• In conceptualizing relevant stakeholders, including “local communities”, the Code should specify that stakeholder relationships are defined by the full scope of a company’s business activities and relationships, and are inclusive of stakeholders that are adversely impacted through the activities of those companies with which it enters supply chain and/or financing business relationships, and civil society groups.
  • In ensuring the rights of stakeholders are respected, the Code should encourage companies to identify and elaborate on their stakeholder engagement procedures, including access to relevant grievance, conflict and dispute resolution mechanisms.

Principle 2.3: Sustainability Issues, Including Social and Environmental Matters

Principle 2.3 calls on companies to “take appropriate measures to address sustainability issues, including social and environmental issues,” further noting under Supplementary Principle 2.3.1 that these matters should be addressed “positively and proactively.”

  • The Code should provide further clarity on the term “appropriate measures”, by including reference to best-practice ESG procedures and frameworks for companies to identify, assess and seek to address the sets of sustainability issues relevant to their business, such as those found in the Global Reporting Initiative (GRI) G4 framework.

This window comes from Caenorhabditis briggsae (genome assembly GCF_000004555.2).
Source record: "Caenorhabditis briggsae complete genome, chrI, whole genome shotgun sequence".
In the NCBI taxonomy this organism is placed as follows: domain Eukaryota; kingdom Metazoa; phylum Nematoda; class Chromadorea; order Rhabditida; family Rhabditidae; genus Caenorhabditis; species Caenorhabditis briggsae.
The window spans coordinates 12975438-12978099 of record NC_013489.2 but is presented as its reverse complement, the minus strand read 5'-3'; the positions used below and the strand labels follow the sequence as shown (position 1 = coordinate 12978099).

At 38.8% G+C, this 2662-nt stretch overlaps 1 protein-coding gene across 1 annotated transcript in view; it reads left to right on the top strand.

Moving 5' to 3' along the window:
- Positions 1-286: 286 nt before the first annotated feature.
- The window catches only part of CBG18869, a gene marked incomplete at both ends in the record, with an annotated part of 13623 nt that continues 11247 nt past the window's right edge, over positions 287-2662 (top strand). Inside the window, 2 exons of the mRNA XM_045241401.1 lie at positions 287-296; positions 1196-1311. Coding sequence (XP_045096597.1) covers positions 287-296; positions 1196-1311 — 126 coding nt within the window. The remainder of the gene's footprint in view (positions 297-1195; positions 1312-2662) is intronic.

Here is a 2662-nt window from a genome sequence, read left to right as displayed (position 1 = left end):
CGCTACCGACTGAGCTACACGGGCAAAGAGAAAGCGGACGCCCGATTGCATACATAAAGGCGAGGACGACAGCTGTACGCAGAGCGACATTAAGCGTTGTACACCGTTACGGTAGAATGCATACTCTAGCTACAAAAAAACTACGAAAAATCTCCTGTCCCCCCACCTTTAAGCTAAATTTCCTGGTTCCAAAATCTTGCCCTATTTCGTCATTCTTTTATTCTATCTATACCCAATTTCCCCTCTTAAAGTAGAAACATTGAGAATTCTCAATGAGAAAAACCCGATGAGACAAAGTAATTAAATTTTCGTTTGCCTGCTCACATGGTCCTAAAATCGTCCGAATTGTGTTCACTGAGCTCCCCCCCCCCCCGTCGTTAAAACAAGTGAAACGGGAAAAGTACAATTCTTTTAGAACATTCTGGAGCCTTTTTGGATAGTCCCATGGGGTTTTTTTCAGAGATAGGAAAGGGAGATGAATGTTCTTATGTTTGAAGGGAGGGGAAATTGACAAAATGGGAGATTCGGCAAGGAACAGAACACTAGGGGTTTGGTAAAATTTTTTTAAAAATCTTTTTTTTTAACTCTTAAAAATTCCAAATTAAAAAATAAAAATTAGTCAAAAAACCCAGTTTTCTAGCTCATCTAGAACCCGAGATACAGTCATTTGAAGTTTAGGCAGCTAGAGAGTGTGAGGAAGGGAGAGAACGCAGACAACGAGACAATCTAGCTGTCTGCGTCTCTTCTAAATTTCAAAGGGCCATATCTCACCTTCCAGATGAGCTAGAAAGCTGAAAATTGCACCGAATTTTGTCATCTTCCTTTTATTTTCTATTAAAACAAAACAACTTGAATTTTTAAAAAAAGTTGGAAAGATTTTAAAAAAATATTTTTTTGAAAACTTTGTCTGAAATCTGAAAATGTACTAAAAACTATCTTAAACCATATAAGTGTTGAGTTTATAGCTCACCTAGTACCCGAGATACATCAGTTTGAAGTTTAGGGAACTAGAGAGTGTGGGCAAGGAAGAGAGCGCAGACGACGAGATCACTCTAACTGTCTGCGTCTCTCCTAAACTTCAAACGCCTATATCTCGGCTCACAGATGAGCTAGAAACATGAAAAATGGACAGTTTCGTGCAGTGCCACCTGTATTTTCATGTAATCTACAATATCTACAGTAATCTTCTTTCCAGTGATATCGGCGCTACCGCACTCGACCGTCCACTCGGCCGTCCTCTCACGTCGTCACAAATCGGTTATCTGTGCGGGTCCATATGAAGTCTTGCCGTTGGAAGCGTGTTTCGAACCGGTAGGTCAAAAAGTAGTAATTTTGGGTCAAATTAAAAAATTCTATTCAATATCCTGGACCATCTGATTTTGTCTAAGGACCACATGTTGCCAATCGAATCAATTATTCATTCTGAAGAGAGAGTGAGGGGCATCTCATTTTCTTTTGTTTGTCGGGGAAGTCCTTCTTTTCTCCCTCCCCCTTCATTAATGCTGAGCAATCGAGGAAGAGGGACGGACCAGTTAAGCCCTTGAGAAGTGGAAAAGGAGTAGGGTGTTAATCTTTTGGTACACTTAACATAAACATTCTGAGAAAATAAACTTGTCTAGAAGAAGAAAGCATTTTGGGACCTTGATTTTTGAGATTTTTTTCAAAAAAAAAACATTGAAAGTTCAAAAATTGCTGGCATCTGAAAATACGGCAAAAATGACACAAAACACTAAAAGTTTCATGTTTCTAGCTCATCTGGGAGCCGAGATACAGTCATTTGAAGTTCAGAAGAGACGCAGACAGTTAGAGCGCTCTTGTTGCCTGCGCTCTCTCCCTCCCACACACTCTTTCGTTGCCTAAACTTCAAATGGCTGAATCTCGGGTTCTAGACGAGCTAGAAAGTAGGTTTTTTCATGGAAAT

• While recognizing the value of many Corporate Social Responsibility activities, the Code should explicitly encourage companies to integrate social and environmental issues into their core business strategies, risk management and remedies to negative impacts.
  • As it relates to companies with business exposure to tropical forest-risk commodities (but also more widely) the Code should encourage companies to elaborate values-led sector-specific ESG policies and commitments as a basis for “taking positive and proactive measures toward ESG matters”.

General Principle 3: Disclosure of Information